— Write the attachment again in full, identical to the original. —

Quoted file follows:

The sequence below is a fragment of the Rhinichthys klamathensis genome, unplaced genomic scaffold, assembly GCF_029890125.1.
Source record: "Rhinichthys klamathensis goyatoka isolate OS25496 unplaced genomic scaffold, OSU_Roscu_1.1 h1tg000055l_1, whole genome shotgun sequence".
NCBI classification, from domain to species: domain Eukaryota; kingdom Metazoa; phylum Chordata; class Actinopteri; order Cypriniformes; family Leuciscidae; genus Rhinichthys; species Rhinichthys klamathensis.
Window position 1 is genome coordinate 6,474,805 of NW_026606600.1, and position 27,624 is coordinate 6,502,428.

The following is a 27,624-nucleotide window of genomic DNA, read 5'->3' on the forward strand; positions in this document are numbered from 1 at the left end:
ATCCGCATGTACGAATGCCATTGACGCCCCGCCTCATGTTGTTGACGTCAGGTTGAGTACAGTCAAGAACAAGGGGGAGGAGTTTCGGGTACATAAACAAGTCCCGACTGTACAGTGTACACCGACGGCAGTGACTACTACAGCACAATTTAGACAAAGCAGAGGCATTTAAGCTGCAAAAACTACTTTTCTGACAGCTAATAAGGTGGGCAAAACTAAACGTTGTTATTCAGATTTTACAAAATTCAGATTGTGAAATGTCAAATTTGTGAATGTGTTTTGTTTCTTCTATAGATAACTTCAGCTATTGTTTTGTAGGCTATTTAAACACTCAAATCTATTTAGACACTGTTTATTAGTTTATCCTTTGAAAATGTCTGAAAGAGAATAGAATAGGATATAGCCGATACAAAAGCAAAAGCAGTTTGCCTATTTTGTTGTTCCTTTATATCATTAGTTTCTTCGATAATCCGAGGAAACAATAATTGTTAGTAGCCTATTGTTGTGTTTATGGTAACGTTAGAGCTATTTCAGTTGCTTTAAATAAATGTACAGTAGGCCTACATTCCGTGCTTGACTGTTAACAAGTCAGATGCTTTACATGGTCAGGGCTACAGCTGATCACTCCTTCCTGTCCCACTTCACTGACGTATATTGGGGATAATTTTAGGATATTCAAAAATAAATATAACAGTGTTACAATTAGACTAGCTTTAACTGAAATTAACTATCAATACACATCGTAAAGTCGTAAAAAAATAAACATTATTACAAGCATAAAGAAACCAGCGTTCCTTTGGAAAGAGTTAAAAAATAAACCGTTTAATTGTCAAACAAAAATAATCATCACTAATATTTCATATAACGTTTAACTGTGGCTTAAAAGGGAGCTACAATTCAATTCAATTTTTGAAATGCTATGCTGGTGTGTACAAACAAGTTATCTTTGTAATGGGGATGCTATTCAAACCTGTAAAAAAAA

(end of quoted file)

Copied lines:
The sequence below is a fragment of the Rhinichthys klamathensis genome, unplaced genomic scaffold, assembly GCF_029890125.1.
Source record: "Rhinichthys klamathensis goyatoka isolate OS25496 unplaced genomic scaffold, OSU_Roscu_1.1 h1tg000055l_1, whole genome shotgun sequence".
NCBI classification, from domain to species: domain Eukaryota; kingdom Metazoa; phylum Chordata; class Actinopteri; order Cypriniformes; family Leuciscidae; genus Rhinichthys; species Rhinichthys klamathensis.
Window position 1 is genome coordinate 6,474,805 of NW_026606600.1, and position 27,624 is coordinate 6,502,428.

The following is a 27,624-nucleotide window of genomic DNA, read 5'->3' on the forward strand; positions in this document are numbered from 1 at the left end:
ATCCGCATGTACGAATGCCATTGACGCCCCGCCTCATGTTGTTGACGTCAGGTTGAGTACAGTCAAGAACAAGGGGGAGGAGTTTCGGGTACATAAACAAGTCCCGACTGTACAGTGTACACCGACGGCAGTGACTACTACAGCACAATTTAGACAAAGCAGAGGCATTTAAGCTGCAAAAACTACTTTTCTGACAGCTAATAAGGTGGGCAAAACTAAACGTTGTTATTCAGATTTTACAAAATTCAGATTGTGAAATGTCAAATTTGTGAATGTGTTTTGTTTCTTCTATAGATAACTTCAGCTATTGTTTTGTAGGCTATTTAAACACTCAAATCTATTTAGACACTGTTTATTAGTTTATCCTTTGAAAATGTCTGAAAGAGAATAGAATAGGATATAGCCGATACAAAAGCAAAAGCAGTTTGCCTATTTTGTTGTTCCTTTATATCATTAGTTTCTTCGATAATCCGAGGAAACAATAATTGTTAGTAGCCTATTGTTGTGTTTATGGTAACGTTAGAGCTATTTCAGTTGCTTTAAATAAATGTACAGTAGGCCTACATTCCGTGCTTGACTGTTAACAAGTCAGATGCTTTACATGGTCAGGGCTACAGCTGATCACTCCTTCCTGTCCCACTTCACTGACGTATATTGGGGATAATTTTAGGATATTCAAAAATAAATATAACAGTGTTACAATTAGACTAGCTTTAACTGAAATTAACTATCAATACACATCGTAAAGTCGTAAAAAAATAAACATTATTACAAGCATAAAGAAACCAGCGTTCCTTTGGAAAGAGTTAAAAAATAAACCGTTTAATTGTCAAACAAAAATAATCATCACTAATATTTCATATAACGTTTAACTGTGGCTTAAAAGGGAGCTACAATTCAATTCAATTTTTGAAATGCTATGCTGGTGTGTACAAACAAGTTATCTTTGTAATGGGGATGCTATTCAAACCTGTAAAAAAAA